I suspect it’s a question of the way our minds tend to work. If you attend a lot of Audubon Society meetings, you’ll probably find yourself unconsciously paying more attention to—perhaps even hearing for the first time—a lot of bird songs that were there all along but which you had not previously noticed. My incredible auto mechanic, Peter B. in Urbana, is an unsurpassed expert on all sorts of cars. His depth of knowledge is awesome. Once I drove a used car to his shop to ask him to perform a buyer’s check. Before I had even opened my door to get out of the car, however, Peter appeared in front of me and said, “Take it back. You don’t want that car.” He explained that, as I drove up, he had heard (from inside his garage!) a very subtle sound that revealed a grave problem deep inside the engine. He tried to point out the sound to me, but I’m not at all sure I heard it. It’s not that Peter was actively listening, anticipating my arrival, wondering if he might be able to impress me. He didn’t even know I was coming. He was busy working on another car in his shop. But because he works with cars all day long, his ear was unconsciously tuned to all sorts of subtle sounds that most mortals wouldn’t notice. Immerse yourself in almost any specialized environment, and you will become sensitive to parts of creation that you probably hadn’t been aware of before; immerse yourself in the lives of people who know and seek God, and you are much more likely to hear God’s voice more clearly, and become more sensitive in general to spiritual phenomena.

Miscellaneous observations

Don’t be seduced by the seeking-God’s-opinion-on-everything syndrome

Genesis 1:26-28 and 2:19-20 provide profound glimpses into God’s intentions for humankind. He created us to be like him—creative, intelligent, fun-loving. He let the humans decide what to name the animals, how to landscape the garden, etc. In essence, he created a delightful planet-in-the-rough and said to the humans, “Let’s see what you guys can do with this! Be creative. Have fun. I’ll be happy to provide advice and help when needed, but essentially this place is intended as your playground, your art canvas. . .”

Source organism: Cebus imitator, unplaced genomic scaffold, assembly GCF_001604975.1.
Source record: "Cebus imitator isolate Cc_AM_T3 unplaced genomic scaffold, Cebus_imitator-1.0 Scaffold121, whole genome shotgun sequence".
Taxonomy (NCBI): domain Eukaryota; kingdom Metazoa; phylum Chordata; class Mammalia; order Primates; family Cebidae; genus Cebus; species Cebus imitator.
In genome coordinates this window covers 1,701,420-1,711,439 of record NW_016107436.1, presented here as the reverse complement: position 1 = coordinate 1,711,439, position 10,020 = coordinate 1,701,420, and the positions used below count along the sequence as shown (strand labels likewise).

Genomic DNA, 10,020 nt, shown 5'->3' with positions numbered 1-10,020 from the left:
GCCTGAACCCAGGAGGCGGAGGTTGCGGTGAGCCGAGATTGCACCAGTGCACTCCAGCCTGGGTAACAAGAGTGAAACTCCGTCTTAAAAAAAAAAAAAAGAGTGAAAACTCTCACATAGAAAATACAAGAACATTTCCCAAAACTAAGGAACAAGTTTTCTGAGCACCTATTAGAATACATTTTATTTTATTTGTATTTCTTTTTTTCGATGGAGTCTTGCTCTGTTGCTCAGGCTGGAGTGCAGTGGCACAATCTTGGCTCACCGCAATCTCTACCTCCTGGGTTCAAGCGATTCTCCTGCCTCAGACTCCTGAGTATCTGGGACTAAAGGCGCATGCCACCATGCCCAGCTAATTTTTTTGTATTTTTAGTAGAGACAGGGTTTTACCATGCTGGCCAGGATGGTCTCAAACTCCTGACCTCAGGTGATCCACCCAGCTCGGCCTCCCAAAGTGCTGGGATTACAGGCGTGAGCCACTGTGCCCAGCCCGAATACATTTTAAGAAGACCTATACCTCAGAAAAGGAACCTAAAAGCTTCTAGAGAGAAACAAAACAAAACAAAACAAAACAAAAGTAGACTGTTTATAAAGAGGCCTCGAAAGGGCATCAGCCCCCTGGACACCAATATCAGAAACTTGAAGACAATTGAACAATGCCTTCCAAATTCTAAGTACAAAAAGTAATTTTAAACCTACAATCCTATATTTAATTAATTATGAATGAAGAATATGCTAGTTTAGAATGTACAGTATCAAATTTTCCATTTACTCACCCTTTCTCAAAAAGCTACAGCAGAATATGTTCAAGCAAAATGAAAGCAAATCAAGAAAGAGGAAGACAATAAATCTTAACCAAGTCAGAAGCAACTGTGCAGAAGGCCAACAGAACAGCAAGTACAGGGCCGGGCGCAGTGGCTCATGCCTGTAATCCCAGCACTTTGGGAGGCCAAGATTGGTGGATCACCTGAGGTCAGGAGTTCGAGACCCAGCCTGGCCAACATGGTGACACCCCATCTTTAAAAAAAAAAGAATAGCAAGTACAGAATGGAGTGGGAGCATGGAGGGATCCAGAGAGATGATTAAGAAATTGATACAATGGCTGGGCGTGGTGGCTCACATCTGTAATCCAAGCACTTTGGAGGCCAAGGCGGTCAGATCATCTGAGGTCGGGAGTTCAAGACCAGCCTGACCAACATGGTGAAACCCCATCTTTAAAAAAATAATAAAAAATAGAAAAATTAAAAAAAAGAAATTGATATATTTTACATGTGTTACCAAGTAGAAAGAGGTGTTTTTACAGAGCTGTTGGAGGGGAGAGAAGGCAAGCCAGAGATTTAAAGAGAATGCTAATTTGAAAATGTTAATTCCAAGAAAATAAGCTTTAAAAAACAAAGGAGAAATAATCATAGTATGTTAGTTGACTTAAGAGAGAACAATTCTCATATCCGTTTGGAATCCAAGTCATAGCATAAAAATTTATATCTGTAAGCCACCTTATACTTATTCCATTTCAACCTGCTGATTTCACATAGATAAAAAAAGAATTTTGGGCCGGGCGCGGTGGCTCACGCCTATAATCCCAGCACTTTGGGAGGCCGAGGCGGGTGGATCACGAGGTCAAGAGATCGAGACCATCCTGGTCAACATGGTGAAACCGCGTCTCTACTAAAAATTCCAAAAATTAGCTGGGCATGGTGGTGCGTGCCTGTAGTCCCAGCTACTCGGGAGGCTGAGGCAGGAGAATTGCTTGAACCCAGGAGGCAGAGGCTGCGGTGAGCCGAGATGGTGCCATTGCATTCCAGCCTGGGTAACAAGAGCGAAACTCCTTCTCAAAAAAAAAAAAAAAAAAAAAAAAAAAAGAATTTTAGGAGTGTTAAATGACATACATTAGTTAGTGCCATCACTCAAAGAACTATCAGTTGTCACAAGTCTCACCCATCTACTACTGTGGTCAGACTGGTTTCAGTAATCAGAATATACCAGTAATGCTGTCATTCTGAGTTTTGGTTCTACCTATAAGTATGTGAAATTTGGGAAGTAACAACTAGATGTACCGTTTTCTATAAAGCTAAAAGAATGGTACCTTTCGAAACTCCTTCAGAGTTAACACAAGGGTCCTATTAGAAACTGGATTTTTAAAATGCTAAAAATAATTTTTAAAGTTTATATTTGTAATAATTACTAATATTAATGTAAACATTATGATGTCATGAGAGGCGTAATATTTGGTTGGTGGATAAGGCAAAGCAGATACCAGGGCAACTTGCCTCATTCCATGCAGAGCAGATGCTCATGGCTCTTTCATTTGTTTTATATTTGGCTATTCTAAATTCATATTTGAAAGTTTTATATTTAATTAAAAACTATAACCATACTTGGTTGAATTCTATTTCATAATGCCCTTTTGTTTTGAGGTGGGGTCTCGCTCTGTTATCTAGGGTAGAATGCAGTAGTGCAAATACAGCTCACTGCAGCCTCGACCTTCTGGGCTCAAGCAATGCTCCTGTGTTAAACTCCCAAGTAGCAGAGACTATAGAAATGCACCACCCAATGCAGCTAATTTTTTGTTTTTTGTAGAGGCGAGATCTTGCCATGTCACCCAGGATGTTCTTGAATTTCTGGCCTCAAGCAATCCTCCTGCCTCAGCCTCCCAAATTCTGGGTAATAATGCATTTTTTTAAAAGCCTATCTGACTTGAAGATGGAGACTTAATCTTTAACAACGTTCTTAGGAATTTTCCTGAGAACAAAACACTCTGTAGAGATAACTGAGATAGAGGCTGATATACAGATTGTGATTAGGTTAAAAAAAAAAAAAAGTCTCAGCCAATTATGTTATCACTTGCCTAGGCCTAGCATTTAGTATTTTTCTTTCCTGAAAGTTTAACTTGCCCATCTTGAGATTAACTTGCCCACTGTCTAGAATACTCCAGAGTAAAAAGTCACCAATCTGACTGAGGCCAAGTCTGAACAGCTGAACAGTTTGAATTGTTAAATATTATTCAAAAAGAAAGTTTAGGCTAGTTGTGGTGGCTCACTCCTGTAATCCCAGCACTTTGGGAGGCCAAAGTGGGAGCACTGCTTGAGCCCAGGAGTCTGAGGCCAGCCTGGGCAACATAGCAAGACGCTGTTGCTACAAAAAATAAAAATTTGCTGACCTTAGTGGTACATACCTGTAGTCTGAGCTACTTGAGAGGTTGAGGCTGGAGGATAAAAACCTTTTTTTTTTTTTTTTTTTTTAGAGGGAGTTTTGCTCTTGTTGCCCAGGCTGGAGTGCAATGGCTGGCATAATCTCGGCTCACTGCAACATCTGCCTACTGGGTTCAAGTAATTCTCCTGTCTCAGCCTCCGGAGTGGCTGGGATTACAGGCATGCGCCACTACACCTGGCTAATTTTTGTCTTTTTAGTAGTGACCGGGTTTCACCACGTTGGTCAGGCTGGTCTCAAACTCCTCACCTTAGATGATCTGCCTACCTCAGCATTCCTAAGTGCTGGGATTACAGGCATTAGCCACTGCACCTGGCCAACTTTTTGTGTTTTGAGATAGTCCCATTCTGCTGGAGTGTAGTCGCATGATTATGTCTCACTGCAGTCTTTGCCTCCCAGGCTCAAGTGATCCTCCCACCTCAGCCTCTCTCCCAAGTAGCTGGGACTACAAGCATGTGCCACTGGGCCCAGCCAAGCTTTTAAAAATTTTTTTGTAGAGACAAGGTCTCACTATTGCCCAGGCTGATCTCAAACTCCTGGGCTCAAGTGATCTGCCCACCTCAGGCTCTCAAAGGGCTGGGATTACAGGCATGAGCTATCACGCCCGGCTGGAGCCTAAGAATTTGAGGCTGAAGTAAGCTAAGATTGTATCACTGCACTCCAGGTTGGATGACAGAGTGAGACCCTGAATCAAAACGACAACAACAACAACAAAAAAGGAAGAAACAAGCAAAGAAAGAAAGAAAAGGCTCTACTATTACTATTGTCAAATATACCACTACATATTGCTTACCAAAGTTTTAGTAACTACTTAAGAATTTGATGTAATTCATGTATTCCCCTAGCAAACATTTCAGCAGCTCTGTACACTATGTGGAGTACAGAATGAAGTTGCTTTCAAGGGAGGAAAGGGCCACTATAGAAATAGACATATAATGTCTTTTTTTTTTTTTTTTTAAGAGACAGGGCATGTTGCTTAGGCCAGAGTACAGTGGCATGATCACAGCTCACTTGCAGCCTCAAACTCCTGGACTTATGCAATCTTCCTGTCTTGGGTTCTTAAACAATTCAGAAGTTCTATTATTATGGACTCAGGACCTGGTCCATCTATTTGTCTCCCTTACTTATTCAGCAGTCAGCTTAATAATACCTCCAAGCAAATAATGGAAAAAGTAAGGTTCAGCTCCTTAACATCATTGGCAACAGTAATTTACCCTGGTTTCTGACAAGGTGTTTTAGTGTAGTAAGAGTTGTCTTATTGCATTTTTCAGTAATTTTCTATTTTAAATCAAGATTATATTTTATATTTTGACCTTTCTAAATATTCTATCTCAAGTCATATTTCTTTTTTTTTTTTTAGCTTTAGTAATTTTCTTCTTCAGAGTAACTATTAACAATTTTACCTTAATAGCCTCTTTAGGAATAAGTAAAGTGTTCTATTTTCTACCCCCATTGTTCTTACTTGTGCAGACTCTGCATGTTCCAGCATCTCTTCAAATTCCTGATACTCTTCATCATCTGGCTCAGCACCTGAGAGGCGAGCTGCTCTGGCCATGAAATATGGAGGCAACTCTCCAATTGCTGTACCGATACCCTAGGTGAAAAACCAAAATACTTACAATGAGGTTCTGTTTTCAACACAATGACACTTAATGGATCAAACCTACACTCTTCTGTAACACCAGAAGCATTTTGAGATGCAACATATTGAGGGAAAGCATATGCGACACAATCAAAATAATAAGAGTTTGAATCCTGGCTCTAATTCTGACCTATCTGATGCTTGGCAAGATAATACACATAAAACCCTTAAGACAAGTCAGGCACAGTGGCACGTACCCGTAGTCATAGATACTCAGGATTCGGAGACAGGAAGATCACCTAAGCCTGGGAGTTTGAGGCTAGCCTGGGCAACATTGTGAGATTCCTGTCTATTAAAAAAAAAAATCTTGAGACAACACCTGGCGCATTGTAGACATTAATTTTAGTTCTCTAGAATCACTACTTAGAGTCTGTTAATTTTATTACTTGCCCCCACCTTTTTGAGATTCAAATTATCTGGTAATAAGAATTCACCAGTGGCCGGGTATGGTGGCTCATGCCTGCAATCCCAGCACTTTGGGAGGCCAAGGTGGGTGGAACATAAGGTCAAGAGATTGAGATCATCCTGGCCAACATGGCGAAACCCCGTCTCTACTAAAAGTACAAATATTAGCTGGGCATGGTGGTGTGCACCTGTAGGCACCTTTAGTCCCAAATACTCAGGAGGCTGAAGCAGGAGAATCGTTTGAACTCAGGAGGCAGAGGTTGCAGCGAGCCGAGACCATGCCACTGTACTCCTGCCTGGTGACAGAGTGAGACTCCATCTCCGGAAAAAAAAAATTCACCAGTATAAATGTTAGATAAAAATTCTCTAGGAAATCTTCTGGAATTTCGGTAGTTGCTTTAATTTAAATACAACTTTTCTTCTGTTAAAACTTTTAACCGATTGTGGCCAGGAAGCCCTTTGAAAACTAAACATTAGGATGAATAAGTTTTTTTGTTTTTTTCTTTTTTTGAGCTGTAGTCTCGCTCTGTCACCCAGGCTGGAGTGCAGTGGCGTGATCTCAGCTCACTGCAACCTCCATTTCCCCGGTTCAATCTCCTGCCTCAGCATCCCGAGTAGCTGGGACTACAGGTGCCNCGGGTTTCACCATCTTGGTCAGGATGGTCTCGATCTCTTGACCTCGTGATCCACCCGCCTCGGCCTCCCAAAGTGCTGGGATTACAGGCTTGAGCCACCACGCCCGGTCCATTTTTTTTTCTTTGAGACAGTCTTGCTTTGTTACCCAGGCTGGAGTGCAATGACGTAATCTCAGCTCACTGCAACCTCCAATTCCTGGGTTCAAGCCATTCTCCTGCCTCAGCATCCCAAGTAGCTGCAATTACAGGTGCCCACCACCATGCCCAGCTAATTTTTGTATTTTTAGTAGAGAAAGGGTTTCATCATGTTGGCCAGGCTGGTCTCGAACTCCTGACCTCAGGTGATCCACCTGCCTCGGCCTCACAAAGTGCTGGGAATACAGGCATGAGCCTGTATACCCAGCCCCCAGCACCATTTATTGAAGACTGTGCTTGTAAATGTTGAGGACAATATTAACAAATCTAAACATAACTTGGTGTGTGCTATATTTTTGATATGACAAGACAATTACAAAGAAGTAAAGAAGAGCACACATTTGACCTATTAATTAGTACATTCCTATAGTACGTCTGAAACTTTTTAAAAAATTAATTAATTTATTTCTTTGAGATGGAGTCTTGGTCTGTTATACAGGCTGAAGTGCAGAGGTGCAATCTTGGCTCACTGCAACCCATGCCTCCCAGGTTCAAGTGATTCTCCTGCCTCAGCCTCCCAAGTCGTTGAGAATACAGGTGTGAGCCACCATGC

Christians who have begun learning to hear God’s voice sometimes become so obsessed with seeking guidance from God that they are afraid to make any decisions on their own. You don’t need to pray about what brand of toothpaste to buy, or what color to paint your house. It’s not impossible that God, in his infinite knowledge, will have an opinion about such things: Perhaps he knows (but you do not) that you’re allergic to an ingredient in a particular brand of toothpaste, or he knows (as you do not) that you’re going to need to move to a different city in a year and you’ll get several thousand dollars less for your house if you paint it that color than if you keep the current color. But you don’t need to anxiously pray in order to obtain the Spirit’s guidance about toothpaste brands or paint colors. He is quite capable of communicating such things to you, as long as you constantly keep your spirit tuned to him. The default mode for most of us should be going about our daily lives, making decisions based on love and wisdom and intelligence and, if I may add, good taste—and keeping our “receivers” tuned to the Holy Spirit in case he wants to comment on anything we’re doing. Unless he knows something you don’t know about potentially drastic consequences of a seemingly trivial act on your part, God generally enjoys simply observing you, being with you hour by hour, seeing what choices you make. It is one of the things that delights him so much about people. It’s why he created us to be so much like him.